I hear tell that when you're a blogger, you never need to have coffee alone again. Sounds true to me! I just had the profound pleasure of meeting Andrew Schamess, of Semitism.net, for coffee at Bellissimo Dolce.
I've been reading Semitism.net for ages. From the first time I saw their slogan ("Pro-Jewish. Pro-Arab. Pro-Peace.") I've been a big fan -- I love the way that motto neatly elides the supposed disjunction between the two "sides." It was a real treat to meet the guy behind the blog! (Actually there are two guys behind the blog -- Andrew and Brad -- but Andrew was the one who started it.)
Andrew and I talked about a million things: how each of us came to the Berkshires, and why we stayed; how and why each of us began blogging; our personal journeys into Jewish observance and congregational affiliation. (Seems like each of us had an orbit that pulled our interests elsewhere for a while first, and we're both lefty enough to be on the fringes of the Jewish mainstream.) We talked about Jewish Renewal, Buddhism, and the Aleph program I'm enrolled in. We commiserated about being active in small shuls that can't always draw a minyan. We talked about the mainstream Jewish attitude toward intermarriage, and how counterproductive we both think it is. We talked about writing, child-rearing, and smalltown life.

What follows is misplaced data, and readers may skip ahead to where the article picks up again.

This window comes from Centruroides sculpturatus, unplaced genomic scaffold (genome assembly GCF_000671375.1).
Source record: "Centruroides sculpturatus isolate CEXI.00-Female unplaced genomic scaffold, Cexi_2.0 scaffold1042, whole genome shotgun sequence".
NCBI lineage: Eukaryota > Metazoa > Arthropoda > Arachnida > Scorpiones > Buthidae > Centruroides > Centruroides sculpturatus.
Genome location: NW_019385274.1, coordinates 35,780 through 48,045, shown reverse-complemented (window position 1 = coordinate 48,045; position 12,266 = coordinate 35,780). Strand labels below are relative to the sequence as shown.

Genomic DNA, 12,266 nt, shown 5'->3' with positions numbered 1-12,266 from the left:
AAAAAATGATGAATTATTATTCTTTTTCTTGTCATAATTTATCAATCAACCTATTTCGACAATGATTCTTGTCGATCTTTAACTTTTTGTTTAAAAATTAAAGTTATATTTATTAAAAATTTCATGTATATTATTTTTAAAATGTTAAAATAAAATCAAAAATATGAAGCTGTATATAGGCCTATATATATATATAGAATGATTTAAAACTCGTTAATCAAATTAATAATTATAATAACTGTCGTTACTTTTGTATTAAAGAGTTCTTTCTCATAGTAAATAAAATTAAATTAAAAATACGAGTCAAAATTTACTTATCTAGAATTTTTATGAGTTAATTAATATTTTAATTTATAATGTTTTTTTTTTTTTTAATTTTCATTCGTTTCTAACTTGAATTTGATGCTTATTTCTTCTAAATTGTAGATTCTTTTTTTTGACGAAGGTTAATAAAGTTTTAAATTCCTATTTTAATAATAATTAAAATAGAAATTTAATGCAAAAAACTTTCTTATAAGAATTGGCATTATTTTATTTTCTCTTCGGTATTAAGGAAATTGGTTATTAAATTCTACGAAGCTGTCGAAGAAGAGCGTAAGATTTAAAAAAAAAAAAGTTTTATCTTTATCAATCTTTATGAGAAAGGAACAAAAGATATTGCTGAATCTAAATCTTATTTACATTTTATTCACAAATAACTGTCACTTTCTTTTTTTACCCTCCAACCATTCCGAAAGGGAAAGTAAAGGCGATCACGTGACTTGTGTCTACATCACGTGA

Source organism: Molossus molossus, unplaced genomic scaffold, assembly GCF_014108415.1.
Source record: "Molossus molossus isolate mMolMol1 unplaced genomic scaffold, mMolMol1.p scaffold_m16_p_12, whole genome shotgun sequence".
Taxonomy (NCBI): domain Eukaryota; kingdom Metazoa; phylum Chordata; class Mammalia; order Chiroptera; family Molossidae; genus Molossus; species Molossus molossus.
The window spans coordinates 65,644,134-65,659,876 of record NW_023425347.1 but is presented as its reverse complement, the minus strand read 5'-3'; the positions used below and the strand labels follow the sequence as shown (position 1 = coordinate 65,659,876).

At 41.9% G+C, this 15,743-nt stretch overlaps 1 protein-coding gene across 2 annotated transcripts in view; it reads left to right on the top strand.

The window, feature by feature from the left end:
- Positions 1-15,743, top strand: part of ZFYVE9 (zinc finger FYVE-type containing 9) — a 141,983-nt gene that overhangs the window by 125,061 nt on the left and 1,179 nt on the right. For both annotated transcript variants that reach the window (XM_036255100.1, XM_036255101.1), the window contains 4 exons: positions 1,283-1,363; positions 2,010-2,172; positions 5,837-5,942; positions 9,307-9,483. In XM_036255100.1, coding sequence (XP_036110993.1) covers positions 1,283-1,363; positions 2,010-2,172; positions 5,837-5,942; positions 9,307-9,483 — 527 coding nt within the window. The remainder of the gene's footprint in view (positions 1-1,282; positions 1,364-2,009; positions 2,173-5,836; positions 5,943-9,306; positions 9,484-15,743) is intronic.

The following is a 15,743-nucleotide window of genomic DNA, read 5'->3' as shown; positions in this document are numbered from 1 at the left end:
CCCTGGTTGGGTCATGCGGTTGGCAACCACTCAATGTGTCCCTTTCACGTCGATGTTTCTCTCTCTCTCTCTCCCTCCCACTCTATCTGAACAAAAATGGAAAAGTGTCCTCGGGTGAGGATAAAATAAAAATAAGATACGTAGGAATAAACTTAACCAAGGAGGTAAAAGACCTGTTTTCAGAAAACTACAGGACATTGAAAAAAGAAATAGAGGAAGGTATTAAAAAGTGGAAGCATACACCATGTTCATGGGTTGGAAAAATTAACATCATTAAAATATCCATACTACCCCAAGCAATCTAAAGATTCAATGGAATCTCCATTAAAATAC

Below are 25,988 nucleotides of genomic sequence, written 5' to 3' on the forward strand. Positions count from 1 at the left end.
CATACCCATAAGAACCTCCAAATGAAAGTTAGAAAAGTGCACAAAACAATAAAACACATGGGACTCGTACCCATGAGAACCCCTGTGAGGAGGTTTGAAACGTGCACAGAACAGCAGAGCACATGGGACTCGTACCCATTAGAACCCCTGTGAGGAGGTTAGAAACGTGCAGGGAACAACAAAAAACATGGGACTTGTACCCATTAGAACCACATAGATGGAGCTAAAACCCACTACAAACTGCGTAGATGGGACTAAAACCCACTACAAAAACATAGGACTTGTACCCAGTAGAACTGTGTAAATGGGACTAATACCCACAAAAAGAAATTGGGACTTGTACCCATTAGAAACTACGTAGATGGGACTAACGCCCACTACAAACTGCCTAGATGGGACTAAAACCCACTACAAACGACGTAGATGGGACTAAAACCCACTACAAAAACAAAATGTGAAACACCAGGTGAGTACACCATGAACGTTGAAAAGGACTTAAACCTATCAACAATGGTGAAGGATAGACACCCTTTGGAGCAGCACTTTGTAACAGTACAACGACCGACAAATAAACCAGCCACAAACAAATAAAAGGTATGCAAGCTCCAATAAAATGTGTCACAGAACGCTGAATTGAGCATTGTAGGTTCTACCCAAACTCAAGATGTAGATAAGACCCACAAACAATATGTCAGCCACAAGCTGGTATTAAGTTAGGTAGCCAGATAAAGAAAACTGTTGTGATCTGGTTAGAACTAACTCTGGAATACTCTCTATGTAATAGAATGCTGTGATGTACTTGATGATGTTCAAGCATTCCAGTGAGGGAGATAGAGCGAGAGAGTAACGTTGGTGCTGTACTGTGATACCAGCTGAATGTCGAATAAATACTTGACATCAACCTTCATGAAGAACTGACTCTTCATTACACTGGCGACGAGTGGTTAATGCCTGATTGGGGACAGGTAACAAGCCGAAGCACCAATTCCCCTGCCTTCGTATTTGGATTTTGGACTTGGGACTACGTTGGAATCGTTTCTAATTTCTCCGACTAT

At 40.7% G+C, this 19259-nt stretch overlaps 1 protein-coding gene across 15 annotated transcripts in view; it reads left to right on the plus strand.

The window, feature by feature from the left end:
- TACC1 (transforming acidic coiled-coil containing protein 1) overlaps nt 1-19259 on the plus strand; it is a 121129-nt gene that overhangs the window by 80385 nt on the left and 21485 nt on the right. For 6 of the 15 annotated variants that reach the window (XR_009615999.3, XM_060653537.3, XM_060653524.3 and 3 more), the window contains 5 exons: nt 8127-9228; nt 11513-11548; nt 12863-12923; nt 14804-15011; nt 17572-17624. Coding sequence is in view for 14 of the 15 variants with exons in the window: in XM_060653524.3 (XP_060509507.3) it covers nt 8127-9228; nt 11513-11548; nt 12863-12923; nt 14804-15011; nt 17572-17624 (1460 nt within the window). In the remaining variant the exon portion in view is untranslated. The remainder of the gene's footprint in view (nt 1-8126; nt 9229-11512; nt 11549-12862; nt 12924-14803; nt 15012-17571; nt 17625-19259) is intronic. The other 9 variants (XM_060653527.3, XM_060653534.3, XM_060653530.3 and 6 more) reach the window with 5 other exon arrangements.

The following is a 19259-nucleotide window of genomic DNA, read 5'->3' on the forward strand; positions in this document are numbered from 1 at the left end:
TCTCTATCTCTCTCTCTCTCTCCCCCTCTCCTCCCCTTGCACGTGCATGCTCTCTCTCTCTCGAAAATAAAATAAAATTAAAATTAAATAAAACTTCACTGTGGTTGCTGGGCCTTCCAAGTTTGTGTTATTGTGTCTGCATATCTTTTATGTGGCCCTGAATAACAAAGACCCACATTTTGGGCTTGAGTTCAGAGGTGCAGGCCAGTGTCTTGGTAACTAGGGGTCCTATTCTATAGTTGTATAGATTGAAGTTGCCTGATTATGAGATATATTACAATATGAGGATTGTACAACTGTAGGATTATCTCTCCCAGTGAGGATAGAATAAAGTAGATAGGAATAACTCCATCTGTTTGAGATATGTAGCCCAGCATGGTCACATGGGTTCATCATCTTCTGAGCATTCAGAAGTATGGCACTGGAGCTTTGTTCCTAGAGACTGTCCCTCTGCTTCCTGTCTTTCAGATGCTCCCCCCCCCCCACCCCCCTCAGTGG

We also had a great conversation about Israel. Both of us have
deep frustrations with the way Israel treats the Palestinians,
and with the mainstream American Jewish trend of
unquestioning support for Israel. I observed
that when people understand their
Jewishness primarily in terms of Zionism, they're missing out on the
rest of the amazing richness that Judaism has to offer -- and
Andrew added that when they realize what's troubling about the occupation, they may
lose their whole connection to Jewish identity. All the more reason to broaden and deepen Diaspora Judaism.
It's always a treat to be able to ratchet an online friendship into a real-life one, and I look forward to more coffees and connections (and maybe even working together on a project relating to progressive religious bloggers, about which more anon). Three cheers for Berkshire bloggers!
(Now if only I could schedule that long-awaited coffee with the elusive Abu Aardvark...)